Of all the heart-wrenching scenes I witnessed at the 18th International AIDS Conference, the most disturbing had to be on the last day when the Conference volunteers went about the exhibition halls rounding up mountains of abandoned books, brochures and flyers.
“It’s all rubbish now,” I gasped to myself as I watched whole piles of materials disappear into vast recycling bins.
The chatty teenage volunteers, donned in bright yellow T-shirts, probably thought nothing of it. But I thought differently.
What a waste.
The amount of money spent in producing and shipping those things to Vienna is a figure I don’t want to even try to imagine, lest I become even more upset than I already am. I was a culprit too, leaving a tall stack of books on my hotel room bed as I tried to weigh out (figuratively and literally) which would be most useful to take back home. Feeling horribly guilty about abandoning the materials, I considered leaving the housekeeper a note to say not to throw away the books and instead hand them out to friends and family. But something told me that a ‘first world’ country with a decimal HIV prevalence figure might not take too much interest in books around reforming sexual and reproductive health rights policy in the patriarchal global south.
Maybe they might. But I thought against the idea and did what many people did in hotel corridors, lobbies and at airport check-in desks these past few days.
I dumped the books.
I had never been to one of these big HIV conferences before but went into the experience with a healthy dose of scepticism (not wholly premised on the fact that people dump stuff of course, since I’d heard about that before).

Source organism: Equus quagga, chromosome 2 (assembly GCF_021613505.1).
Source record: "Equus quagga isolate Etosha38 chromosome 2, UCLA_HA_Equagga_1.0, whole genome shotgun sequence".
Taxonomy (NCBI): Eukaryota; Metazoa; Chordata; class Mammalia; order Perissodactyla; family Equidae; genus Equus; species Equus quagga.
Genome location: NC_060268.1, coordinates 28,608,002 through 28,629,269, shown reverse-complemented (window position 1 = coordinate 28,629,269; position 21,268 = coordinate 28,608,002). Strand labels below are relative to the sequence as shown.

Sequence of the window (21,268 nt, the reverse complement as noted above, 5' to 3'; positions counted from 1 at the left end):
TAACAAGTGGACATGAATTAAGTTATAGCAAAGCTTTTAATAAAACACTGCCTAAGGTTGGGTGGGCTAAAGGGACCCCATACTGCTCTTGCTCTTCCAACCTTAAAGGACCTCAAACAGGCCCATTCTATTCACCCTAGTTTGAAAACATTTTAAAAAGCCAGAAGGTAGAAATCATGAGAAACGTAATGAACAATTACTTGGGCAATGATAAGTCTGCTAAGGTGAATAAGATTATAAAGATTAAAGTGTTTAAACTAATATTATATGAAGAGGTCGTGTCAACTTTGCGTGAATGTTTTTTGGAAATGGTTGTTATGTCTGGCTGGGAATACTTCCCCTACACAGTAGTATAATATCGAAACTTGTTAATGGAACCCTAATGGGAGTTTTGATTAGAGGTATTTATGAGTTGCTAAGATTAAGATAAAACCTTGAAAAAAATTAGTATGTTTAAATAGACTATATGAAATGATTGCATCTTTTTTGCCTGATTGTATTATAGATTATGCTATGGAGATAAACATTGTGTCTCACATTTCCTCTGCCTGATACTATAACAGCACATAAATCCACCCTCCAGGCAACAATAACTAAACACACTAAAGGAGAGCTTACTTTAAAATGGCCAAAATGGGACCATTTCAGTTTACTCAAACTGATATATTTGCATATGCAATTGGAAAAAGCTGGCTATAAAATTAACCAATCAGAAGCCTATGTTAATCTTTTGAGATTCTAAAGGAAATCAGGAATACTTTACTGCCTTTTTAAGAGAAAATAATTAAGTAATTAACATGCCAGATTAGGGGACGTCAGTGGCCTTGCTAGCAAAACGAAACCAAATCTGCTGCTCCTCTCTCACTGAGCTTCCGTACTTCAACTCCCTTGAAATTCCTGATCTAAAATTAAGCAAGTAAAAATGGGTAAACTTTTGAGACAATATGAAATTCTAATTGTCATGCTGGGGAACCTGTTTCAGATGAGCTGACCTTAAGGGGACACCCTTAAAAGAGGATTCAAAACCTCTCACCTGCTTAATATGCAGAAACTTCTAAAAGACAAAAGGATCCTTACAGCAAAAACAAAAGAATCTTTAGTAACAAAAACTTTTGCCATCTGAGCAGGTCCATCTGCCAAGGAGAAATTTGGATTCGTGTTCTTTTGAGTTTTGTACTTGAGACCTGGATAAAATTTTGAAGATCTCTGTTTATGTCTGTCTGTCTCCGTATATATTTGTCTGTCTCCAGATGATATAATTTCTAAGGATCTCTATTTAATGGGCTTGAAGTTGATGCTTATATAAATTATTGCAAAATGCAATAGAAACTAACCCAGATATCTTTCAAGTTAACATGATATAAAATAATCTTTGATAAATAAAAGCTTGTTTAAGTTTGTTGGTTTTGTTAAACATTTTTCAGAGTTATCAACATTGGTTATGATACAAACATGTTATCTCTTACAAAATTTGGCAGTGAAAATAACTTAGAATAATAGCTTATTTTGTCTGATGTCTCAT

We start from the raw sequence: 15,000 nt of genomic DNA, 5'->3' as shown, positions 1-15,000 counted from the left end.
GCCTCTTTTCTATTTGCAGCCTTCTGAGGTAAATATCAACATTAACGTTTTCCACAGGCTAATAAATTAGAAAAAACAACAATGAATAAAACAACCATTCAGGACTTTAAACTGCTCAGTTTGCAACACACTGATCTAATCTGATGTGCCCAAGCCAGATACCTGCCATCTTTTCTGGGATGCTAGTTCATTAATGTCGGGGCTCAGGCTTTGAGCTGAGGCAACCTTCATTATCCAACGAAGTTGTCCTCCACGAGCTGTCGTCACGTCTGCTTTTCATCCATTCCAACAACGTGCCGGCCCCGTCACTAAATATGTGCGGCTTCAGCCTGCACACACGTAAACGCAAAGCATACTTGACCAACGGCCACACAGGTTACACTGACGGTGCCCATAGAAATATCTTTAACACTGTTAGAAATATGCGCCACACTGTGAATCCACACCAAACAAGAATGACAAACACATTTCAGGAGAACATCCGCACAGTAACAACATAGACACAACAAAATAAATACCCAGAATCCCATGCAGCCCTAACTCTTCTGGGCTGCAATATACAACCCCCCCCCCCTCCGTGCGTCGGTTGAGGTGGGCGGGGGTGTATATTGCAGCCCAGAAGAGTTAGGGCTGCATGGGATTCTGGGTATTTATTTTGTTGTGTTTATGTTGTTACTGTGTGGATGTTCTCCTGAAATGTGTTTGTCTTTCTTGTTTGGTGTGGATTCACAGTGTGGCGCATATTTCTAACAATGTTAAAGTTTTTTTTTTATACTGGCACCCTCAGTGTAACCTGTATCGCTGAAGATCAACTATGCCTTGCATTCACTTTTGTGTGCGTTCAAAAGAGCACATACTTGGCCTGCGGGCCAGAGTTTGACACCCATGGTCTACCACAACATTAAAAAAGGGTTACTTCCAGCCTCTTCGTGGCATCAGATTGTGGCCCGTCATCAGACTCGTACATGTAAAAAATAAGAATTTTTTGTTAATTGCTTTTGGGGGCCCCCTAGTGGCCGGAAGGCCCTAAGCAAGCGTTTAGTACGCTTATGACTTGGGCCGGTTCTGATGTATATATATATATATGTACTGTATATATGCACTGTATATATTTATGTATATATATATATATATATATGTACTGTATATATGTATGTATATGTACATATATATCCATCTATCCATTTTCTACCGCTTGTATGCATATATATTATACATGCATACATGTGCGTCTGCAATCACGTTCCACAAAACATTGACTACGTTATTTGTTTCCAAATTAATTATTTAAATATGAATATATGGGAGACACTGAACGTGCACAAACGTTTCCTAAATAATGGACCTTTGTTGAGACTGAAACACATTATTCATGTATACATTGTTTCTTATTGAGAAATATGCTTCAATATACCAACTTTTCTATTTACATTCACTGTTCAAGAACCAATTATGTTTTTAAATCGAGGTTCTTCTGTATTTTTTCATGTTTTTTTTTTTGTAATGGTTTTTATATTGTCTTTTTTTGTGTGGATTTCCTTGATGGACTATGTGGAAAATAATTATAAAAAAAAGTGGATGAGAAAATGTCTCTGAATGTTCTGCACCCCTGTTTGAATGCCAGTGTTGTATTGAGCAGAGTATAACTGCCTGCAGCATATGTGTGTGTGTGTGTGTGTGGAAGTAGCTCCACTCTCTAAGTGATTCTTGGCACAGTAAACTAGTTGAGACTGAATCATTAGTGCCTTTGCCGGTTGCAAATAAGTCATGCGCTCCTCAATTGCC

One of my strong beliefs was that a gathering of 20 000-odd people (19 300 participants, to be exact) with 248 sessions, 127 satellite meetings, 279 Global Village activities, 151 exhibits, 19 plenary sessions, 18 special sessions and enough daily sponsored after hours parties featuring copious amounts of free booze – all happening in 6 days – would lead to excited chaos and eventually, apathy.
In a post mortem on the Conference, the international agency, Oxfam, called it a disappointing conference whose tone was set by the host nation, Austria, when it indicated that it would not contribute a single cent towards the replenishment of the Global Fund to fight AIDS, TB and Malaria(GFTAM).
According to a presentation made by Paula Akubigizwe of the AIDS and Rights Alliance for Southern Africa (ARASA), the 2010 Conference delegates’ collective presence contributed an estimated total of 45 million Euro to Austria’s GDP – a figure that was equivalent to 20% of the total GFTAM Round 9 allocation to southern Africa for the response to all three diseases.
I don’t need to point out the irony for you.
I also don’t really need to point out the irony in the fact that the next conference takes place in Washington DC, moving further and further away from the hotbed of HIV which unequivocally remains sub-Saharan Africa. (Out of 18 such events held, the 2000 Durban Conference represents the only time the Conference has ever taken place in Africa.) I was simply appalled by the conversation I overheard among a group of men who each proclaimed they had been to at least three or four of these conferences and yet, had never so much as attended a single session.